Blood Pressure Profile and Hypertension in Adolescents in Port Harcourt, Southern Nigeria

  • Joyce Okagua
  • Ifeoma C. Anochie
Keywords: Blood pressure, Hypertension, Adolescents, Nigeria.


Background: Childhood hypertension is a precursor of hypertension in adults with associated increased risk of morbidity and mortality. Therefore, early detection in these young ones would help in reducing the burden of hypertension in future. This study was undertaken to determine the blood pressure profile, prevalence of hypertension in apparently healthy secondary school children in Port Harcourt and the relationship between body mass index and hypertension.
Materials and Methods: A cross sectional study of 1,056 adolescents, aged 10-18 years, selected from 8 secondary schools in Port Harcourt was conducted using a multi-stage stratified sampling technique. Blood pressure measurements were taken by auscultatory method. An average of three readings was taken as the actual blood pressure. Hypertension was defined as systolic and/or diastolic blood pressures greater than or equal to 2 standard deviation above the mean blood pressure for age and sex.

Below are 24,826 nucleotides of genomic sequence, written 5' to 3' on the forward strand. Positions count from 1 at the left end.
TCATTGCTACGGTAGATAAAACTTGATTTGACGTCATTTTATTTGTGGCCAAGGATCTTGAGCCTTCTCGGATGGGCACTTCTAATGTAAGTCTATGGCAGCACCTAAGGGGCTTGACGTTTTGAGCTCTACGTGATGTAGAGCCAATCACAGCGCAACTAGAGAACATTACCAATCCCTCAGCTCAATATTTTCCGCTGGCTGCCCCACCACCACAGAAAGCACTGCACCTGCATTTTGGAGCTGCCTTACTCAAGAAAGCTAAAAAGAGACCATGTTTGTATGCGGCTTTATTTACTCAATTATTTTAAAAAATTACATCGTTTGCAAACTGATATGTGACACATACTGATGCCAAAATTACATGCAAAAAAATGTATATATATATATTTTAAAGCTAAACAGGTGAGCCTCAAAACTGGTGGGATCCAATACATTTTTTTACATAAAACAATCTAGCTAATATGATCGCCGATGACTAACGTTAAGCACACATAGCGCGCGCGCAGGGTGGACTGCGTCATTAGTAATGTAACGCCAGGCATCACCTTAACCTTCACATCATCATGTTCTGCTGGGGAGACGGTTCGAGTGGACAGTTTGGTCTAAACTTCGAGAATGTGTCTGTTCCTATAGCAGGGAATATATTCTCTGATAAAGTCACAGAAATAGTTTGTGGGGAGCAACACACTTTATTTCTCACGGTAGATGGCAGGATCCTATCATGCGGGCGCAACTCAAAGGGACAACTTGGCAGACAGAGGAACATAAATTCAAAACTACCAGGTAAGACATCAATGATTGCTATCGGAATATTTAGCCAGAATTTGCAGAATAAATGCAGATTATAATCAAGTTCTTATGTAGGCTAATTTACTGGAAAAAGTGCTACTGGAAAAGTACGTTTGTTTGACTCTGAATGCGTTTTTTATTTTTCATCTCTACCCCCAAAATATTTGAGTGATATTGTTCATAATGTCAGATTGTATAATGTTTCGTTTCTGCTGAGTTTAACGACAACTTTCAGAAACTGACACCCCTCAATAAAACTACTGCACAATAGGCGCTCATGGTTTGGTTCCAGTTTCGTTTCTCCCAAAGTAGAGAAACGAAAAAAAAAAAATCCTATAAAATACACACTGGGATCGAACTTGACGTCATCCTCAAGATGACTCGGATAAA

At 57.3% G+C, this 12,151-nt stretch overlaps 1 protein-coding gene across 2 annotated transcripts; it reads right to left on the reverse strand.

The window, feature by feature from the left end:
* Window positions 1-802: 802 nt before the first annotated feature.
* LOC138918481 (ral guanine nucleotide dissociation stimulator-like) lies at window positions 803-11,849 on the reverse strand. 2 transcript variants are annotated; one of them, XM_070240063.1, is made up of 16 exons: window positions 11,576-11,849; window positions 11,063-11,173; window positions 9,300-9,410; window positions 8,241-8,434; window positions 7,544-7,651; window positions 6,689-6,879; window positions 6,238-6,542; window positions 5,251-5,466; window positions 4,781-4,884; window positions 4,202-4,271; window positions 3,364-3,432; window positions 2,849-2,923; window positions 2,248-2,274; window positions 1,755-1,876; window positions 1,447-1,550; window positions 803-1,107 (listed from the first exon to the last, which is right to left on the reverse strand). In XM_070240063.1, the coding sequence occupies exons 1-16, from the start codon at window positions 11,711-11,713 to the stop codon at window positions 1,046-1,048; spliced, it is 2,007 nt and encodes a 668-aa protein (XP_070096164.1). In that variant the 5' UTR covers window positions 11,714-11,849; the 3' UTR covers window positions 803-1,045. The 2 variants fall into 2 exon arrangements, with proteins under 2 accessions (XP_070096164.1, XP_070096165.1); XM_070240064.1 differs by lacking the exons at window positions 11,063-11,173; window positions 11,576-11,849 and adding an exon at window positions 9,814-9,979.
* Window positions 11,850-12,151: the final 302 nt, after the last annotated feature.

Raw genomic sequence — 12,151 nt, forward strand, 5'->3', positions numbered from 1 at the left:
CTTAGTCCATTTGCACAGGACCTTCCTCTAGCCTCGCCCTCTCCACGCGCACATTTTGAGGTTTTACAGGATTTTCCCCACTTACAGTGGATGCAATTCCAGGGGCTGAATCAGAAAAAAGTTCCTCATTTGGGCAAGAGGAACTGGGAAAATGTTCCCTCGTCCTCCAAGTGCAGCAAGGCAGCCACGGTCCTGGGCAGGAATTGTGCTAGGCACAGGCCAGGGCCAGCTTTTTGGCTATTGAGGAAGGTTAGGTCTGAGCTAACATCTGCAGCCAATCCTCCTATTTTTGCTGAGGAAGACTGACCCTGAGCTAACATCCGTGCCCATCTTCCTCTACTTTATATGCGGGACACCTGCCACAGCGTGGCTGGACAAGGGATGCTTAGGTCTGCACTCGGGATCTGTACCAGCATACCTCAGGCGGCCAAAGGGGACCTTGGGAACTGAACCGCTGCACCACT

Results: Systolic and diastolic blood pressure increased with age. The mean systolic blood pressure of males and females were 106.67 ± 15.54 mmHg and 109.30 ± 15.19 mmHg respectively, whilst the mean diastolic blood pressure was 66.90 ± 11.05 mmHg and 66.87 ± 11.47 mmHg respectively. Hypertension was seen in 43(4.1%) subjects. This was higher in males (4.2%) than in females (3.9%). This gender difference was not statistically significant (p = 0.802). The proportional prevalence of hypertension was higher in subjects aged 14 years, (9.2%) though not significant (p = 0.013). Prevalence of hypertension was significantly higher in obese subjects (p = 0.000).
Conclusion: The prevalence of hypertension in adolescents in Port Harcourt is high, and is significantly associated with obesity. We recommend blood pressure measurement as part of the School Health Programme in secondary schools.

Keywords: Blood pressure, Hypertension, Adolescents, Nigeria.


Journal Identifiers

print ISSN: 2354-4325